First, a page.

Sunday, January 16, 2011

All women become like their mothers.

That is their tragedy. No man does. That's his. -Oscar Wilde, The Importance of Being Ernest

I've been watching Lizzie McGuire recently. Growing up we didn't have cable, and I don't think I was allowed to watch that show anyway... But every other girl around my age learned some all-important life lessons from Lizzie and her animated other self back in the early 2000's. In every episode, in less than 20 minutes, Lizzie learns how valuable her friendships are, that her parents truly love her, but sometimes screw up anyway, that she is an asset to the rest of the world- even if her world only exists within her school and family.

As I've watched Lizzie interact with her mom (who is kind of a nut-job), and the similarities between them, I've also been noticing the differences. And I realized something.

Yes, Lizzie is like her mom. But she is not her mom.

I'll say it again.

The lesson that I've learned from Lizzie McGuire is that I am not my mother.

Don't get me wrong- I love my mom. She's awesome and has done the best she could with me and my little brother. She's an awesome cook, her baked goods could kill, she isn't afraid of what people think and speaks her mind.

And I have grown up my entire life thinking I have to be all of that, just like her.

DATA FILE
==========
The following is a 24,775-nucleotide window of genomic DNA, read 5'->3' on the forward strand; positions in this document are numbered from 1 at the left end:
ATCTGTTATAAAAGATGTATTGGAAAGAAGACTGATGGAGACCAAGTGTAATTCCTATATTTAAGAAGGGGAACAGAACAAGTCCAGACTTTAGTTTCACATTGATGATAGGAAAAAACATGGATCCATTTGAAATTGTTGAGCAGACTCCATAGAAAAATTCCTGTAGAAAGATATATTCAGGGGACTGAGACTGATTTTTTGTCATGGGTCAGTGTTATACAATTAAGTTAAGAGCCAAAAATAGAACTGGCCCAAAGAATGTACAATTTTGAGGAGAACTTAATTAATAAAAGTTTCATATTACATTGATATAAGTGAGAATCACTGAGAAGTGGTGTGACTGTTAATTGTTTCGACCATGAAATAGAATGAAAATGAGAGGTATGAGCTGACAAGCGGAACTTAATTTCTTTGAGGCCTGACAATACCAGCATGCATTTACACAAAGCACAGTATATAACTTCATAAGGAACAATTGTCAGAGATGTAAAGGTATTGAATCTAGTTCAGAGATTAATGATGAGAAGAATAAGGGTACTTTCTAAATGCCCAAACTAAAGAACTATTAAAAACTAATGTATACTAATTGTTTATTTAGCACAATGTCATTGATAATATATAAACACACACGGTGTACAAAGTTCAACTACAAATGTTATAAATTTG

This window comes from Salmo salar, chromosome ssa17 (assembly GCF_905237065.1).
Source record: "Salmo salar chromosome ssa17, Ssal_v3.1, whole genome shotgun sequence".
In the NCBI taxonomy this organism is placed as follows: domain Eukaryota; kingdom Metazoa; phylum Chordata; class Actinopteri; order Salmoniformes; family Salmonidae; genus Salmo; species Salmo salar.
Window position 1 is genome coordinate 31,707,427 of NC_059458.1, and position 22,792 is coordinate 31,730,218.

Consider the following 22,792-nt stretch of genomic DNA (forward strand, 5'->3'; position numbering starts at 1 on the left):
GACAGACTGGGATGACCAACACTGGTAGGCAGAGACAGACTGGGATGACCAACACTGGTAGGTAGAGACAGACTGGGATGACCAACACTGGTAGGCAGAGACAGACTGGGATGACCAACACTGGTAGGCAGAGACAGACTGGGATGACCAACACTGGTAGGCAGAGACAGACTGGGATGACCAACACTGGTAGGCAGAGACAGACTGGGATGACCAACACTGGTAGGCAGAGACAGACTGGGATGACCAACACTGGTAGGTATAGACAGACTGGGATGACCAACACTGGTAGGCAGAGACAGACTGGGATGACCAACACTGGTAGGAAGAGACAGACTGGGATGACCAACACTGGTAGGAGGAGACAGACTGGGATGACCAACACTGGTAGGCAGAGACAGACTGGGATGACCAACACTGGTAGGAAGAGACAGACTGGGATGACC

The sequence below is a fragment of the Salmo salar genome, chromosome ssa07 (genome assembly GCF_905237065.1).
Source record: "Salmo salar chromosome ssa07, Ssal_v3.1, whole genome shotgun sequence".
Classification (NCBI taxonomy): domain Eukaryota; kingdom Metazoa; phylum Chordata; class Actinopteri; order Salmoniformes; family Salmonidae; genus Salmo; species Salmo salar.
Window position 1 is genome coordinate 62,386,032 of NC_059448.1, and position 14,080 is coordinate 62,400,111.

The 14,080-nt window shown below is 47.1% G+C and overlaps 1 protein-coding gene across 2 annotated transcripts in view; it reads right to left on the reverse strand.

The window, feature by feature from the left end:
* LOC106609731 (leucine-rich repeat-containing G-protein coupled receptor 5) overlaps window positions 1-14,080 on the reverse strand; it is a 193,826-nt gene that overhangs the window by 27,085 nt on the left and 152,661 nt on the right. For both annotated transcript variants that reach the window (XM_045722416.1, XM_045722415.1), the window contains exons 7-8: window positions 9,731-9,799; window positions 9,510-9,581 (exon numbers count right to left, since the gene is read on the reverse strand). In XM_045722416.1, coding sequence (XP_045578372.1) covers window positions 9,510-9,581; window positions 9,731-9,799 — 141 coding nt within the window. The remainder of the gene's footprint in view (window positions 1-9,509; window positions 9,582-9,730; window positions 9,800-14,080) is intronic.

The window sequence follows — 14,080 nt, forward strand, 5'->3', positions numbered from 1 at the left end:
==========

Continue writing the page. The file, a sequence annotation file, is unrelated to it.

And being sorely disappointed.

I can cook and bake, but more often than not, it comes out as a disaster that I don't want to let anyone touch. I am so scared of what people think of me and if they're judging me that I struggle to not spend all of my time trying to not act like someone else, but just accept myself. I don't speak my mind, but rather tend to stay quiet and pretend that I agree with everything that is going on.

I realized... I am not my mother, and I'm not supposed to be. My family, my friends, my future husband- none of them look down on me for it, nor are they constantly comparing me to her.

She is her, I am me, and life goes on.

First family picture.

At the 40th birthday party I planned for her

Saying good-bye right after helping me move into the House O' Bricks

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